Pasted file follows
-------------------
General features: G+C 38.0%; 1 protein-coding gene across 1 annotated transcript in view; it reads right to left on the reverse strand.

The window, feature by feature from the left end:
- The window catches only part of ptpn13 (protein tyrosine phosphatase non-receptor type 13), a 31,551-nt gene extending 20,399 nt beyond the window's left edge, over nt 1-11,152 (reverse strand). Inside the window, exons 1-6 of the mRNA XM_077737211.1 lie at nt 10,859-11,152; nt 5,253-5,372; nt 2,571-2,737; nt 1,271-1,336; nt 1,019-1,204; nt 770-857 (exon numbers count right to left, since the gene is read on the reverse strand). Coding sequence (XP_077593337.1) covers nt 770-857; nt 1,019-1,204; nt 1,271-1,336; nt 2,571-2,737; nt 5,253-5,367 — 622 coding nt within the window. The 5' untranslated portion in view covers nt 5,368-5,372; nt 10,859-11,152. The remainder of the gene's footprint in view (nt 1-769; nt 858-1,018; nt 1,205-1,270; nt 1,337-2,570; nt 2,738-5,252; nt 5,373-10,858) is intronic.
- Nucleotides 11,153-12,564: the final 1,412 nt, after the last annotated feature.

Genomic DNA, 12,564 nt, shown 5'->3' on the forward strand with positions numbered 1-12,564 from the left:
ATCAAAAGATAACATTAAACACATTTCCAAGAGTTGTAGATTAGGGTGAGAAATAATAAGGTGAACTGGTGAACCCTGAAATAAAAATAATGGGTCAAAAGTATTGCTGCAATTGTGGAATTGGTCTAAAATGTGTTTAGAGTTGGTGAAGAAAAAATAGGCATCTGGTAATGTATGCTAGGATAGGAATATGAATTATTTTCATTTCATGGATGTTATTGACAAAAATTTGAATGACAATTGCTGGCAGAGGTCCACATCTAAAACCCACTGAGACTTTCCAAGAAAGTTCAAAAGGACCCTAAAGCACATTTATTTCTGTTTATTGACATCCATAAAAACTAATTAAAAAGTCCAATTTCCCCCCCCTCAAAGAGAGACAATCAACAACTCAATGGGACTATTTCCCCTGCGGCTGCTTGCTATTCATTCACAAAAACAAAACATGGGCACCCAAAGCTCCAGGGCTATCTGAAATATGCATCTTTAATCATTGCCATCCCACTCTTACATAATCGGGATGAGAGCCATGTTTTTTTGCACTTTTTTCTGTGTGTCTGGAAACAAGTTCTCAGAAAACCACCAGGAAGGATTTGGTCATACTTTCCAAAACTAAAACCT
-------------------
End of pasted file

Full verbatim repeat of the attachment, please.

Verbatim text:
General features: G+C 38.0%; 1 protein-coding gene across 1 annotated transcript in view; it reads right to left on the reverse strand.

The window, feature by feature from the left end:
- The window catches only part of ptpn13 (protein tyrosine phosphatase non-receptor type 13), a 31,551-nt gene extending 20,399 nt beyond the window's left edge, over nt 1-11,152 (reverse strand). Inside the window, exons 1-6 of the mRNA XM_077737211.1 lie at nt 10,859-11,152; nt 5,253-5,372; nt 2,571-2,737; nt 1,271-1,336; nt 1,019-1,204; nt 770-857 (exon numbers count right to left, since the gene is read on the reverse strand). Coding sequence (XP_077593337.1) covers nt 770-857; nt 1,019-1,204; nt 1,271-1,336; nt 2,571-2,737; nt 5,253-5,367 — 622 coding nt within the window. The 5' untranslated portion in view covers nt 5,368-5,372; nt 10,859-11,152. The remainder of the gene's footprint in view (nt 1-769; nt 858-1,018; nt 1,205-1,270; nt 1,337-2,570; nt 2,738-5,252; nt 5,373-10,858) is intronic.
- Nucleotides 11,153-12,564: the final 1,412 nt, after the last annotated feature.

Genomic DNA, 12,564 nt, shown 5'->3' on the forward strand with positions numbered 1-12,564 from the left:
ATCAAAAGATAACATTAAACACATTTCCAAGAGTTGTAGATTAGGGTGAGAAATAATAAGGTGAACTGGTGAACCCTGAAATAAAAATAATGGGTCAAAAGTATTGCTGCAATTGTGGAATTGGTCTAAAATGTGTTTAGAGTTGGTGAAGAAAAAATAGGCATCTGGTAATGTATGCTAGGATAGGAATATGAATTATTTTCATTTCATGGATGTTATTGACAAAAATTTGAATGACAATTGCTGGCAGAGGTCCACATCTAAAACCCACTGAGACTTTCCAAGAAAGTTCAAAAGGACCCTAAAGCACATTTATTTCTGTTTATTGACATCCATAAAAACTAATTAAAAAGTCCAATTTCCCCCCCCTCAAAGAGAGACAATCAACAACTCAATGGGACTATTTCCCCTGCGGCTGCTTGCTATTCATTCACAAAAACAAAACATGGGCACCCAAAGCTCCAGGGCTATCTGAAATATGCATCTTTAATCATTGCCATCCCACTCTTACATAATCGGGATGAGAGCCATGTTTTTTTGCACTTTTTTCTGTGTGTCTGGAAACAAGTTCTCAGAAAACCACCAGGAAGGATTTGGTCATACTTTCCAAAACTAAAACCT